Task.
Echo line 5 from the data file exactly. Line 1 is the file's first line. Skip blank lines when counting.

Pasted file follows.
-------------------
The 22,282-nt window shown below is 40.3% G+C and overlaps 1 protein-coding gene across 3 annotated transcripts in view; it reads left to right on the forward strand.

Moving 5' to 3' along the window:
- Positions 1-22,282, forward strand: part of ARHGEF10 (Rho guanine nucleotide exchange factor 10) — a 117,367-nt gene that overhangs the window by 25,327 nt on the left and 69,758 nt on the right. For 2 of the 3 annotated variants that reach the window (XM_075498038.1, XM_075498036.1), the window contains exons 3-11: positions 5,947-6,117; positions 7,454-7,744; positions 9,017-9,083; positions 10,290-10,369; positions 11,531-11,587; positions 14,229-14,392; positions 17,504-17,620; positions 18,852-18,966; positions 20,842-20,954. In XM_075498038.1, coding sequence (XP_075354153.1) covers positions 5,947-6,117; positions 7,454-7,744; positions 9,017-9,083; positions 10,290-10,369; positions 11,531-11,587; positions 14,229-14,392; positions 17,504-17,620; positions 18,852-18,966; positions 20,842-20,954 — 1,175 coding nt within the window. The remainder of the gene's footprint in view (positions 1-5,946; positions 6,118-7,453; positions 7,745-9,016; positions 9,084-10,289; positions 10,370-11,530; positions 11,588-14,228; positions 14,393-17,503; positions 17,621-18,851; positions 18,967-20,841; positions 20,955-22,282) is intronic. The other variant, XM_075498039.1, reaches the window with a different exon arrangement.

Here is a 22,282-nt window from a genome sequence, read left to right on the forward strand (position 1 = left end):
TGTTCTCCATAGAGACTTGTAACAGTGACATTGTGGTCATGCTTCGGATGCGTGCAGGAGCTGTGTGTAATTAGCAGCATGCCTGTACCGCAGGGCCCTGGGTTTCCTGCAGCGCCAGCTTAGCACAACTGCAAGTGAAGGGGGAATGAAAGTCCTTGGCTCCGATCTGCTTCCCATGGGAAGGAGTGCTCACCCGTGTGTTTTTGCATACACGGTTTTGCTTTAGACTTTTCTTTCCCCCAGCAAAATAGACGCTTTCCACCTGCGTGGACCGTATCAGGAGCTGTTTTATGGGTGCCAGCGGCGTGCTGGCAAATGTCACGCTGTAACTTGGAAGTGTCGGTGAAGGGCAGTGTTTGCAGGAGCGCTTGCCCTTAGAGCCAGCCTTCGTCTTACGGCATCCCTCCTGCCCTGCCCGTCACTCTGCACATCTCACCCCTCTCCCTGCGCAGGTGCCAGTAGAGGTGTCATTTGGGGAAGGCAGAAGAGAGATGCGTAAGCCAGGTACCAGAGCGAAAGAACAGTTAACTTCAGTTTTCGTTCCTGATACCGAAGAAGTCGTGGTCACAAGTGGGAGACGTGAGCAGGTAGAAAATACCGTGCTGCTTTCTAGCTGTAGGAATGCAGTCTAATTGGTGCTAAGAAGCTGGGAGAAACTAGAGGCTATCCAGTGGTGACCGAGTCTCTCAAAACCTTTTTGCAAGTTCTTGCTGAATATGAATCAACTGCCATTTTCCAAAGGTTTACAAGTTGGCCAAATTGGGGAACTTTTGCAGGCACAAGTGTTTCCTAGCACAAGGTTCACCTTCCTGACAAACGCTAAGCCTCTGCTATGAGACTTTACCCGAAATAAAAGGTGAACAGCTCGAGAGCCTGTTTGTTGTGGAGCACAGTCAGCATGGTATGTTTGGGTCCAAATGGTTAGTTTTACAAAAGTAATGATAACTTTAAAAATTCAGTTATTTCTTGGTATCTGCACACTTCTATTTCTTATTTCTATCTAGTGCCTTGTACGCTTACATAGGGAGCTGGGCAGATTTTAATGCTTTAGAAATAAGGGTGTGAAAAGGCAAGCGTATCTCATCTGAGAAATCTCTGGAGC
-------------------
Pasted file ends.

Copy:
TGTTCTCCATAGAGACTTGTAACAGTGACATTGTGGTCATGCTTCGGATGCGTGCAGGAGCTGTGTGTAATTAGCAGCATGCCTGTACCGCAGGGCCCTGGGTTTCCTGCAGCGCCAGCTTAGCACAACTGCAAGTGAAGGGGGAATGAAAGTCCTTGGCTCCGATCTGCTTCCCATGGGAAGGAGTGCTCACCCGTGTGTTTTTGCATACACGGTTTTGCTTTAGACTTTTCTTTCCCCCAGCAAAATAGACGCTTTCCACCTGCGTGGACCGTATCAGGAGCTGTTTTATGGGTGCCAGCGGCGTGCTGGCAAATGTCACGCTGTAACTTGGAAGTGTCGGTGAAGGGCAGTGTTTGCAGGAGCGCTTGCCCTTAGAGCCAGCCTTCGTCTTACGGCATCCCTCCTGCCCTGCCCGTCACTCTGCACATCTCACCCCTCTCCCTGCGCAGGTGCCAGTAGAGGTGTCATTTGGGGAAGGCAGAAGAGAGATGCGTAAGCCAGGTACCAGAGCGAAAGAACAGTTAACTTCAGTTTTCGTTCCTGATACCGAAGAAGTCGTGGTCACAAGTGGGAGACGTGAGCAGGTAGAAAATACCGTGCTGCTTTCTAGCTGTAGGAATGCAGTCTAATTGGTGCTAAGAAGCTGGGAGAAACTAGAGGCTATCCAGTGGTGACCGAGTCTCTCAAAACCTTTTTGCAAGTTCTTGCTGAATATGAATCAACTGCCATTTTCCAAAGGTTTACAAGTTGGCCAAATTGGGGAACTTTTGCAGGCACAAGTGTTTCCTAGCACAAGGTTCACCTTCCTGACAAACGCTAAGCCTCTGCTATGAGACTTTACCCGAAATAAAAGGTGAACAGCTCGAGAGCCTGTTTGTTGTGGAGCACAGTCAGCATGGTATGTTTGGGTCCAAATGGTTAGTTTTACAAAAGTAATGATAACTTTAAAAATTCAGTTATTTCTTGGTATCTGCACACTTCTATTTCTTATTTCTATCTAGTGCCTTGTACGCTTACATAGGGAGCTGGGCAGATTTTAATGCTTTAGAAATAAGGGTGTGAAAAGGCAAGCGTATCTCATCTGAGAAATCTCTGGAGC